Historically the village has been the primary political unit in Vietnamese society. Even more importantly perhaps, the village may be the the single most important cultural entity– it ties the people together through the ages by cradling the links between the people and their ancestors. This point cannot be over-emphasized when looking at Vietnamese culture and history. If you do not want your soul to wander forever after you die, you must be buried in your ancestral village. That has been a powerful motivating factor. The French and American Indochina wars were no exceptions. Some of the greatest miscalculations in those wars, by both sides, involved the forced relocation of villagers away from their ancestral real estate. The Americans made the tactical mistake of forcing large numbers of South Vietnamese villagers to relocate in the name of security as part of the strategic hamlet program; for their part, after the 1968 Tet Offensive, the Viet Cong saw an erosion of their support among many formerly sympathetic South Vietnamese families when so many of their sons killed by the Americans were not returned home to their villages for burial.

Mao Tse Tung’s Theory of Revolutionary War:

Revolutionary war, not guerrilla war. Clearly guerrilla operations are an important component of revolutionary war, but the underlying principle and fundamental objective is social revolution. So how to get there?…

Lenin came up with the notion of the vanguard party, a revolutionary elite that would work to create the conditions for revolution. Marxist theory held that capitalism contained the seeds of its own destruction, it was only a matter of time until the conditions would be right for the workers to rise in revolution and take over. But you had to let events run their proper course. Lenin decided he could kick-start the process by adding a brain that, rather than letting fate take its course, would act to force its hand. That was Lenin’s first great contribution to the theory and practice of revolution.

His second was the concept of the popular front. In many cases, early on, when the vanguard group has not yet gained broad powers and authority, the tactic defined by Lenin is to form a coalition, a front, with other parties to oppose a common enemy. For Lenin enemy was the capitalist regime. Then, once in the good graces of the other front parties, the revolutionary elite—the vanguard party—move to infiltrate them from within, insidiously, the vanguard party then takes over and rules in its own right. History shows us that violent purges frequently follow. Mao and Ho would become masters of the execution of the popular front strategy.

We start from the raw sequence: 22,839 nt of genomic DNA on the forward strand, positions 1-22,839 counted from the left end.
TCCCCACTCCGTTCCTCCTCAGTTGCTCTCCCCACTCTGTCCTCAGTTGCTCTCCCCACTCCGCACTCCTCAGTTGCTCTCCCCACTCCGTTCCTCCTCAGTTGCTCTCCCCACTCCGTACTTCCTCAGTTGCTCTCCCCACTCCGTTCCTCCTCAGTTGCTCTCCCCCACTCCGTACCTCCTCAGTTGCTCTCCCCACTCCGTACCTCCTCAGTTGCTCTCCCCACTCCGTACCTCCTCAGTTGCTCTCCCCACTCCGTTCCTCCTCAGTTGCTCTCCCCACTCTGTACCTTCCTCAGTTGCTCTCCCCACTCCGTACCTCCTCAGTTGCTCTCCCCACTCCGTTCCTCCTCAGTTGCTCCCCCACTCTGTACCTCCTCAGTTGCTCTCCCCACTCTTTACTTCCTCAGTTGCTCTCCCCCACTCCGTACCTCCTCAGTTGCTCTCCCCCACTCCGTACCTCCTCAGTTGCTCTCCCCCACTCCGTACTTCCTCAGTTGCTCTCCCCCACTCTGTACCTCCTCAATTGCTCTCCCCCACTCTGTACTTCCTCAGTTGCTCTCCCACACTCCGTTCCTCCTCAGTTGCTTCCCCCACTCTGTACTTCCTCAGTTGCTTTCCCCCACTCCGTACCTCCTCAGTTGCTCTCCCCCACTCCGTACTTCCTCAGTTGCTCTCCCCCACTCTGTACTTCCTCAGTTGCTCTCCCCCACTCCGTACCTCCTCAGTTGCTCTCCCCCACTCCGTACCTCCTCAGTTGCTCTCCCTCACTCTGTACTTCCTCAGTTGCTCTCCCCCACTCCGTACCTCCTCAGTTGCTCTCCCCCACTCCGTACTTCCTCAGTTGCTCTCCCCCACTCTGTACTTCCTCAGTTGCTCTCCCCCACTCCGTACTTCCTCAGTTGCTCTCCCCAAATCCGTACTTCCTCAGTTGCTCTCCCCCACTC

Both Mao’s theory and its Vietnamese offshoot, Dau Tranh, are revolutionary in that they are both based on the Marxist-Leninist theory of class struggle. Mao’s great contribution to the theory of revolutionary struggle was the realization that social revolution didn’t have to start with the proletariat—industrial workers—as Marx believed. In the 1930s, you had a basic problem: Orthodox Marxist theory said the revolution would start with the proletariat—period. Yet they were such a small minority in China that they hardly mattered. Like all craftsman and builders in history, Mao worked with the materials available at hand– peasants. It wasn’t the crisis of overproduction, or the alienation of the worker, that mattered to them. No, what a Chinese peasant dreamed of was land; Mao understood this well and was enterprising enough to bend his Marxism to fit that reality. Its no surpries then that Mao’s rallying cry was for land reform. The problem is: how do you turn that into a social revolution? The result was Mao’s three stage theory of revolutionary war.

Mao Tse Tung’s
Three Phase Theory of
Revolutionary War

1. Organization, consolidation and preservation of base areas,
usually in difficult and isolated terrain.

2. Progressive expansion by terror and attacks on isolated enemy units
to obtain arms, supplies and political support.

3. Decision, or destruction of the enemy in battle.

What does this mean in detail?